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Lasercut Cardboard Mechanical Clock

When I moved to Germany to get my Master’s Degree, the only tools I had were basic hand tools and my laser cutter. It was also around this time that I indulged my fascination with mechanical clocks and watches. I was able to use the PDF plans from and converted them to Gcode in LaserWeb to feed to my laser. The laser itself was a small 3w diode, so it could not cut thick material. Thankfully, I had plenty of thin cardstock from cereal and frozen pizza boxes (I lived in a student dormitory) so I used that as my main material.

Each gear and component was made from 5-10 layers of cardstock, laminated together with cyanoacrylate. I used some 3mm brass rods as shafts and created bushings with rolled tubes of notebook paper and lubricated them with a coating of pencil graphite. I added some wooden standoffs to hold the main watch face and mechanism together.

With the clock fully assembled, I did a few test runs to see if the mechanism worked as expected. I had to tweak the tolerances on several parts to accommodate for my construction materials, but in the end the clock turned effortlessly.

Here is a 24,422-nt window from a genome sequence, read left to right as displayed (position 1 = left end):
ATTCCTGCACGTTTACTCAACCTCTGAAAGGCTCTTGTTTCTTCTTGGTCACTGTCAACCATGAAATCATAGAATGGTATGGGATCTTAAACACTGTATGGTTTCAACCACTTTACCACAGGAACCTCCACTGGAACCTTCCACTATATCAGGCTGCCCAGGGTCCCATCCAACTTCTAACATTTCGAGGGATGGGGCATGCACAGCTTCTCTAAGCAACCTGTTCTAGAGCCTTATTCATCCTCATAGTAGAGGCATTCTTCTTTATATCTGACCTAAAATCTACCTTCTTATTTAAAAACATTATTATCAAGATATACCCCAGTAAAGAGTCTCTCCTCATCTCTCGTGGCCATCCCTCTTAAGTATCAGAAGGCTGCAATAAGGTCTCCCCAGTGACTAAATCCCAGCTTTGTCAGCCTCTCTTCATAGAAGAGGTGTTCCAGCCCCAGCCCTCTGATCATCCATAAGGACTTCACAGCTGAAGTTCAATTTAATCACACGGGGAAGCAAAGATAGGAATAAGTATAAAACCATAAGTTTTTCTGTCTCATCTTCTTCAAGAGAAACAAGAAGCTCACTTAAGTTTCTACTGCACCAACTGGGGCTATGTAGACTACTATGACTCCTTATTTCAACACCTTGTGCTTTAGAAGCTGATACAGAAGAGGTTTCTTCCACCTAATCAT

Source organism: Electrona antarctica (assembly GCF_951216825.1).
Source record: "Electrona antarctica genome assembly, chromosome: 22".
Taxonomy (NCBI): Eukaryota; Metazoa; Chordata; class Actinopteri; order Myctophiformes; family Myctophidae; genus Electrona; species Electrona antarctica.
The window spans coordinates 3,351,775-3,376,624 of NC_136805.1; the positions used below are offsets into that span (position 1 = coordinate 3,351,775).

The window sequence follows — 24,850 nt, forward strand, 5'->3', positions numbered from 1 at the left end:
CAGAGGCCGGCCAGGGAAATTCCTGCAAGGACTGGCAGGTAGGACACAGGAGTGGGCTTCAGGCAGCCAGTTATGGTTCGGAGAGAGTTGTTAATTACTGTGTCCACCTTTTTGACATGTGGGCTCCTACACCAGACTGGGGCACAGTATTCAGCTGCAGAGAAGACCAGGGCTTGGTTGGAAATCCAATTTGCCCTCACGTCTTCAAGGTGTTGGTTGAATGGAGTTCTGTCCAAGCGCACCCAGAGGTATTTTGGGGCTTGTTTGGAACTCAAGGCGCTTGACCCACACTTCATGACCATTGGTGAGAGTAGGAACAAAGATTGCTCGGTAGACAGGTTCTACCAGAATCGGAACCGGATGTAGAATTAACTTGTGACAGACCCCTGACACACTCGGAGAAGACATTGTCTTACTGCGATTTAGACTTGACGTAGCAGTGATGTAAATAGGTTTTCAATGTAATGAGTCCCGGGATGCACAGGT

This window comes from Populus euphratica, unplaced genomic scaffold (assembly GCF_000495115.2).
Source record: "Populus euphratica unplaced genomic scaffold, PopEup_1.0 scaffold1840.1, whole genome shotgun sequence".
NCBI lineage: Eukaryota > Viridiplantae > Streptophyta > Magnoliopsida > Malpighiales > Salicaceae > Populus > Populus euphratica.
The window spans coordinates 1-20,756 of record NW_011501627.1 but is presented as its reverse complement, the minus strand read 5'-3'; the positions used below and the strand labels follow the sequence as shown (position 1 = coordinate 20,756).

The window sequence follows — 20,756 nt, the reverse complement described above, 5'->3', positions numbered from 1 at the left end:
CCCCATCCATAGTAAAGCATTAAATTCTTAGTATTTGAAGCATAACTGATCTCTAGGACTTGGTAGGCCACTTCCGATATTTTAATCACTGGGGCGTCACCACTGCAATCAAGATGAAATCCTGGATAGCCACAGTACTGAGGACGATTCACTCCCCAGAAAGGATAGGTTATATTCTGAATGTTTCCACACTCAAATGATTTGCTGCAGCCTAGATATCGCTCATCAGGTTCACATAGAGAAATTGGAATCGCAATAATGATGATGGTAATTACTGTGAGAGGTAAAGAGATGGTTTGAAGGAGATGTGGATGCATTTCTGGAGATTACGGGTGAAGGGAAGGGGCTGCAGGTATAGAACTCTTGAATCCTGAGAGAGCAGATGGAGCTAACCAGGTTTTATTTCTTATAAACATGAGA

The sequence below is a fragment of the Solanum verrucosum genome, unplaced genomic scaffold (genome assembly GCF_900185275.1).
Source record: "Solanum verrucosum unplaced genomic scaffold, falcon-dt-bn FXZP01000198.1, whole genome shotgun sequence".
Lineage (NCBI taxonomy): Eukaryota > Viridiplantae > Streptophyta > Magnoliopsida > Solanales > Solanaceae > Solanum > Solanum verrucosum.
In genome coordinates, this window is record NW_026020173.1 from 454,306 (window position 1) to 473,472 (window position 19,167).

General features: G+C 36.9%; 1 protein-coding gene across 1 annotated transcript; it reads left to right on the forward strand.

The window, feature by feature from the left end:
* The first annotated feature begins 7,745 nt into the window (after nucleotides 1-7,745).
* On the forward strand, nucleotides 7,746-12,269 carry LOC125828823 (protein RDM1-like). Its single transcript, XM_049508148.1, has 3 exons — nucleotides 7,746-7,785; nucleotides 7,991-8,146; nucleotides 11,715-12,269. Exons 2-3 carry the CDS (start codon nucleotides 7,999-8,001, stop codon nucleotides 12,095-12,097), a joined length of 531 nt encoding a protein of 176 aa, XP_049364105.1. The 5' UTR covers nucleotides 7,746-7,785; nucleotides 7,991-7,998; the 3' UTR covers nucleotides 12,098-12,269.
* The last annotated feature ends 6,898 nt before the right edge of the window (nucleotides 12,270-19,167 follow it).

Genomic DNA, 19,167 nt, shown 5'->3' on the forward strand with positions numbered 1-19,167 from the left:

I installed a pendulum and winding weight and hung the clock on my wall for about 6 months as a static display. I would fire it up every now and then to show someone that it did in fact work. Unfortunately the clock was not one of the items that would survive my move so it was left behind when I graduated. Looking back, it was a fun little project that reminded me that I could make some really amazing things from the most basic of materials.

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